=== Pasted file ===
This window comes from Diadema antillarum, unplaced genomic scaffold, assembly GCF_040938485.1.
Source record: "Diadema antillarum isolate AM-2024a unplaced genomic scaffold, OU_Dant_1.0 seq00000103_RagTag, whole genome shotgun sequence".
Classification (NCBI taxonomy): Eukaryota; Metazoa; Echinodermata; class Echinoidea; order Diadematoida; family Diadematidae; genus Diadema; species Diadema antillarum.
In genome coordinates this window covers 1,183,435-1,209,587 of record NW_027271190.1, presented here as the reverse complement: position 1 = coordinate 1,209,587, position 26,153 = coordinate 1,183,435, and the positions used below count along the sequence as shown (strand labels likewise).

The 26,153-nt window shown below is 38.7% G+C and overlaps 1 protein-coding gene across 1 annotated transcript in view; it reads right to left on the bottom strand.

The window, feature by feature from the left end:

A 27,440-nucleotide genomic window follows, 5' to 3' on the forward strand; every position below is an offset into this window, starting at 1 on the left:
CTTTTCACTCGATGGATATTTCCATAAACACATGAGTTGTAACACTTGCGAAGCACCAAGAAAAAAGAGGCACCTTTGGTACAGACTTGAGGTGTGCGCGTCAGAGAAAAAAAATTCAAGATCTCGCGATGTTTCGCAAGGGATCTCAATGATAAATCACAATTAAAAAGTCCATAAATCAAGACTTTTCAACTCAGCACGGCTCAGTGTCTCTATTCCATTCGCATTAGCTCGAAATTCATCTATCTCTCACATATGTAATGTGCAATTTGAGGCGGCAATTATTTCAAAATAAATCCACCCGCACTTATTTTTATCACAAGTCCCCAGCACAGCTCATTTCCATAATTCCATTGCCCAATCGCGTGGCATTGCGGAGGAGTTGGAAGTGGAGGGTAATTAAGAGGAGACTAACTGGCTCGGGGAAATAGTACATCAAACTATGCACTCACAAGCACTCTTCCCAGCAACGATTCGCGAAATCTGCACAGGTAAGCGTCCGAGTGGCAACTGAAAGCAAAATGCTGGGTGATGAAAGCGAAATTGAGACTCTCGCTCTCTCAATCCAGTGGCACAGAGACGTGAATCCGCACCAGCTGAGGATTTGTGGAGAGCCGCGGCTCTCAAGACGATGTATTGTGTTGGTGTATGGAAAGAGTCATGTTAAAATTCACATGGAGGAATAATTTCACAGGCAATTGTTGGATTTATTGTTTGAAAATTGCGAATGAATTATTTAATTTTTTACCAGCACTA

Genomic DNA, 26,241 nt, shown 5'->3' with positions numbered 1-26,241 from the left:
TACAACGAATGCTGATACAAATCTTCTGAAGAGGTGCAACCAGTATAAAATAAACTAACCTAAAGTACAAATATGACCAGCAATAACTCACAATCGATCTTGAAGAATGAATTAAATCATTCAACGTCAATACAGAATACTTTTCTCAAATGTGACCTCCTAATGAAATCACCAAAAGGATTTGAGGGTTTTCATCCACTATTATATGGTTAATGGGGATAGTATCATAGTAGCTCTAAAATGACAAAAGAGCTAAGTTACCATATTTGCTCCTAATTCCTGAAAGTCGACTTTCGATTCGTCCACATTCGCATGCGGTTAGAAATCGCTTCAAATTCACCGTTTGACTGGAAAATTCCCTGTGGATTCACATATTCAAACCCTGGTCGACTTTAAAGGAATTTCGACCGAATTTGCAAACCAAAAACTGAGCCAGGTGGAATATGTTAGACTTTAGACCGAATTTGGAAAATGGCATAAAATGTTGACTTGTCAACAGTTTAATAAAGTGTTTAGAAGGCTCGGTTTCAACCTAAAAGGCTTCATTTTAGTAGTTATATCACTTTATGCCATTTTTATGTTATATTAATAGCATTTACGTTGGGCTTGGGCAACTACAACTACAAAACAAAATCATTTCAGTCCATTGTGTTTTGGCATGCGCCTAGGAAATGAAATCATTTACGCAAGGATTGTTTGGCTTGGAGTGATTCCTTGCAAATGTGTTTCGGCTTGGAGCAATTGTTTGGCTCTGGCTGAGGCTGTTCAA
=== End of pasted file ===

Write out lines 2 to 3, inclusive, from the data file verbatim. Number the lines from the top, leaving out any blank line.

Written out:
Source record: "Diadema antillarum isolate AM-2024a unplaced genomic scaffold, OU_Dant_1.0 seq00000103_RagTag, whole genome shotgun sequence".
Classification (NCBI taxonomy): Eukaryota; Metazoa; Echinodermata; class Echinoidea; order Diadematoida; family Diadematidae; genus Diadema; species Diadema antillarum.